WASHINGTON (Reuters) - The Supreme Court on Monday threw out a Massachusetts court ruling that stun guns are not covered by the U.S. Constitution’s guarantee of the right to bear arms, siding with a woman who said she carried one as protection against an abusive former boyfriend.
The court, in an unsigned ruling with no dissents, ruled in favor of Jaime Caetano, who in 2011 was arrested for possession of a stun gun in violation of a state law banning such weapons. The ruling provided a victory, at least temporarily, for gun rights advocates.
The justices decided that a March 2015 Massachusetts Supreme Judicial Court ruling was inconsistent with a 2008 Supreme Court decision declaring an individual right to bear arms. That 5-4 ruling in the case District of Columbia v. Heller left open many questions about the extent of the individual right, the firearms covered and when government regulations would stand.
Monday’s decision did not further clarify the standards of the Heller ruling, yet it signaled that lower courts should not look narrowly at the weapons covered.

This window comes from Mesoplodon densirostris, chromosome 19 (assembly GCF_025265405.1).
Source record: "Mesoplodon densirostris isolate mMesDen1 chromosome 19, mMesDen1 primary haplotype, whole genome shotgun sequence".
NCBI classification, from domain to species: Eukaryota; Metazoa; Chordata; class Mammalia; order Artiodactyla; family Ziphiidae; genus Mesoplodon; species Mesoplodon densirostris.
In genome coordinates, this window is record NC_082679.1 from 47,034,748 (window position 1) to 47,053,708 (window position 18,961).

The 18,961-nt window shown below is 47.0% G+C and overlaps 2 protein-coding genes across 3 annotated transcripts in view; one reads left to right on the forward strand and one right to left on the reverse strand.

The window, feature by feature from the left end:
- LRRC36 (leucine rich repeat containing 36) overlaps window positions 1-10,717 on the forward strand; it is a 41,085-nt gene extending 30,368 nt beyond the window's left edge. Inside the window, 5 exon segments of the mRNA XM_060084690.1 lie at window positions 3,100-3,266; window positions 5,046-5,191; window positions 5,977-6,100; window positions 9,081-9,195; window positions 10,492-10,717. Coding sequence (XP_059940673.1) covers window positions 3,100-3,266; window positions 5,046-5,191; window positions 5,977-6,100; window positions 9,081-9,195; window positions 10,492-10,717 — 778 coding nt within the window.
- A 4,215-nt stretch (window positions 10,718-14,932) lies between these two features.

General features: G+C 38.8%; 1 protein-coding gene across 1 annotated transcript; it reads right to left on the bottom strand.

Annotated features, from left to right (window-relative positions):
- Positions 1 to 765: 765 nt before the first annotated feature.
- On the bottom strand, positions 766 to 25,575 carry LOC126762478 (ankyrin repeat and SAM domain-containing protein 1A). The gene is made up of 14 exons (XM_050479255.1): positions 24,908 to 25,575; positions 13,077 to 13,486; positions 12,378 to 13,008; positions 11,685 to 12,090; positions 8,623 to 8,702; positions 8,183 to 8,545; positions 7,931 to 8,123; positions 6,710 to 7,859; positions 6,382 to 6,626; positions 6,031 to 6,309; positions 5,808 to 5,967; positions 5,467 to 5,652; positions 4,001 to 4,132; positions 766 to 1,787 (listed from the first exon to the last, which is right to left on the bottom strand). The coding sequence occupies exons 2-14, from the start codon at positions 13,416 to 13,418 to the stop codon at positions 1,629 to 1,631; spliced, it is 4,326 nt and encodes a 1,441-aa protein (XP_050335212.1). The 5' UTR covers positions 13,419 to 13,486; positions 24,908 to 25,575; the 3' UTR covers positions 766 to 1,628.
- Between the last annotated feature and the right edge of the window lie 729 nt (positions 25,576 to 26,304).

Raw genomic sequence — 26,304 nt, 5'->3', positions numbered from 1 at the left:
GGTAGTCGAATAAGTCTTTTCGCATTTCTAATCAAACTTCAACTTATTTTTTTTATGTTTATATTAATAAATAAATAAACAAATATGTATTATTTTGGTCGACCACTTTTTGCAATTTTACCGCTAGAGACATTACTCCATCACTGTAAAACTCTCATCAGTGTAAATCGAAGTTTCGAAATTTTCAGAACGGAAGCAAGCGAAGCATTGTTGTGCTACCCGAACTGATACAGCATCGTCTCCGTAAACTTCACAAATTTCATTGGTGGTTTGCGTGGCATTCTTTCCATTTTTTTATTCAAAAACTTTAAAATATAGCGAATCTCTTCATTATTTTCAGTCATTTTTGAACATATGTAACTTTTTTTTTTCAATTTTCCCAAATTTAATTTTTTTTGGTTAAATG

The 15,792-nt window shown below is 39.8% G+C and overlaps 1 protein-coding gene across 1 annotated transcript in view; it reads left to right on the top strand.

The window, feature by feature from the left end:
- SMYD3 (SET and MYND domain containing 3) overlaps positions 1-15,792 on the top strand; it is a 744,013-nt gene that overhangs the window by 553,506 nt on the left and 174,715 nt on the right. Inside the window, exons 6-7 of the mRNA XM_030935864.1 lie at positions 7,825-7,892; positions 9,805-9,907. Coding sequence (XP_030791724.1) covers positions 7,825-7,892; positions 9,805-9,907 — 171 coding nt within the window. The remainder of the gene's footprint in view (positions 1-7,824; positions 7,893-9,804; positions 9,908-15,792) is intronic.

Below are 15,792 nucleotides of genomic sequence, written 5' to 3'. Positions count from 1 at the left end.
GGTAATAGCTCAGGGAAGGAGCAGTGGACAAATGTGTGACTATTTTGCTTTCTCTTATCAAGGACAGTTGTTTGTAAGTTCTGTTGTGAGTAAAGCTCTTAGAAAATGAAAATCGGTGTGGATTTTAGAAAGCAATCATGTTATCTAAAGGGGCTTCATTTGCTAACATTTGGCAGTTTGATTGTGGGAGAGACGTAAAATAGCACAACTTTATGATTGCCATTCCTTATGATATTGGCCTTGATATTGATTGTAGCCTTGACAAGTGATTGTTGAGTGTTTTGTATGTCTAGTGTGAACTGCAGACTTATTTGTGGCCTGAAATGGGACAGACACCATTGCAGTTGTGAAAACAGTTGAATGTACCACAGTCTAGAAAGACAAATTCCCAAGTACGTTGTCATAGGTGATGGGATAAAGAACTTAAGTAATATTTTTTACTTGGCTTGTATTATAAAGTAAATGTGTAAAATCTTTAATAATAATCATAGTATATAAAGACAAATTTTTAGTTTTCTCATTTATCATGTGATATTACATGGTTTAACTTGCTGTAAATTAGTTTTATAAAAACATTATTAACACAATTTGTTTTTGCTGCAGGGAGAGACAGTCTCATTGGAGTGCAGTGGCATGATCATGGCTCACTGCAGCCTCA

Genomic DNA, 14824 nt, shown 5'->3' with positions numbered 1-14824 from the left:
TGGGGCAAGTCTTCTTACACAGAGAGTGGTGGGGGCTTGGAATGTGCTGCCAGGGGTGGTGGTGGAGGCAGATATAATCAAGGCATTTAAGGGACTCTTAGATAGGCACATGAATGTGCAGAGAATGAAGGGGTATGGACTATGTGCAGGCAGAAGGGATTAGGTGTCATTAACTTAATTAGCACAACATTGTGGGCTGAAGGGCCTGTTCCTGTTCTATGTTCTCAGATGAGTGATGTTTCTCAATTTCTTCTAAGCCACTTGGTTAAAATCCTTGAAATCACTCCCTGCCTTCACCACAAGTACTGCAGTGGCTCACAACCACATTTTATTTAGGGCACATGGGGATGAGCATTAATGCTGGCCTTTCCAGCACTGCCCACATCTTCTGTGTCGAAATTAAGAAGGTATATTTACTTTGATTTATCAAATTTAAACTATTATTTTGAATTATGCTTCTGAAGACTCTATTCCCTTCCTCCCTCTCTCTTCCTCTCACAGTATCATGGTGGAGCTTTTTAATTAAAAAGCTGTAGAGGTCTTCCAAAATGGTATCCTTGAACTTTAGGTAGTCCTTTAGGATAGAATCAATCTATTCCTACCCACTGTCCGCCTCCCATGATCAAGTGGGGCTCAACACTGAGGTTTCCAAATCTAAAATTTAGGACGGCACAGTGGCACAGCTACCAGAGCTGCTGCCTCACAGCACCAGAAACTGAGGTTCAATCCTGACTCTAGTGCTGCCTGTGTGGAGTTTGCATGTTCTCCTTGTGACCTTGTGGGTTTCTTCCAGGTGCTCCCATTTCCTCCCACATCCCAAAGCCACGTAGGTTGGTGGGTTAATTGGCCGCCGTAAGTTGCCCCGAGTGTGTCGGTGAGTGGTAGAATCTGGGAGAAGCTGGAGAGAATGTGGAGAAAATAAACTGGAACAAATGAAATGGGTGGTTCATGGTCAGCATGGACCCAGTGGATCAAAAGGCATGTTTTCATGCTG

The justices objected to the Massachusetts court’s approach of considering the dispute through a “contemporary lens” and that it stated that stun guns would not have been the type of weapon Congress envisioned in 1789 when it passed the Constitution’s Second Amendment declaring a right to bear arms.
The amendment was ratified in 1791 as part of the Constitution’s Bill of Rights.
Caetano said she carried the stun gun for self-defense because her former partner was violent and abusive.
Caetano’s lawyers had argued that stun guns should be considered “arms” under the Second Amendment and that the Massachusetts law went too far in banning them.
The Supreme Court sent the case back to the Massachusetts high court for further proceedings. The justices noted that the Heller decision rejected the proposition “that only those weapons useful in warfare are protected.”
Gun rights are one of the most divisive issues for the high court, and the justices have in recent years been reluctant to take up state disputes.
In Monday’s case, the justices took issue with the finding of the Massachusetts court that stun guns are “unusual” because they are a “thoroughly modern invention.”
The court is down to eight justices, rather than its usual nine. Conservative Justice Antonin Scalia, who died in February, wrote the Heller decision.
Reporting by Lawrence Hurley; Editing by Will Dunham
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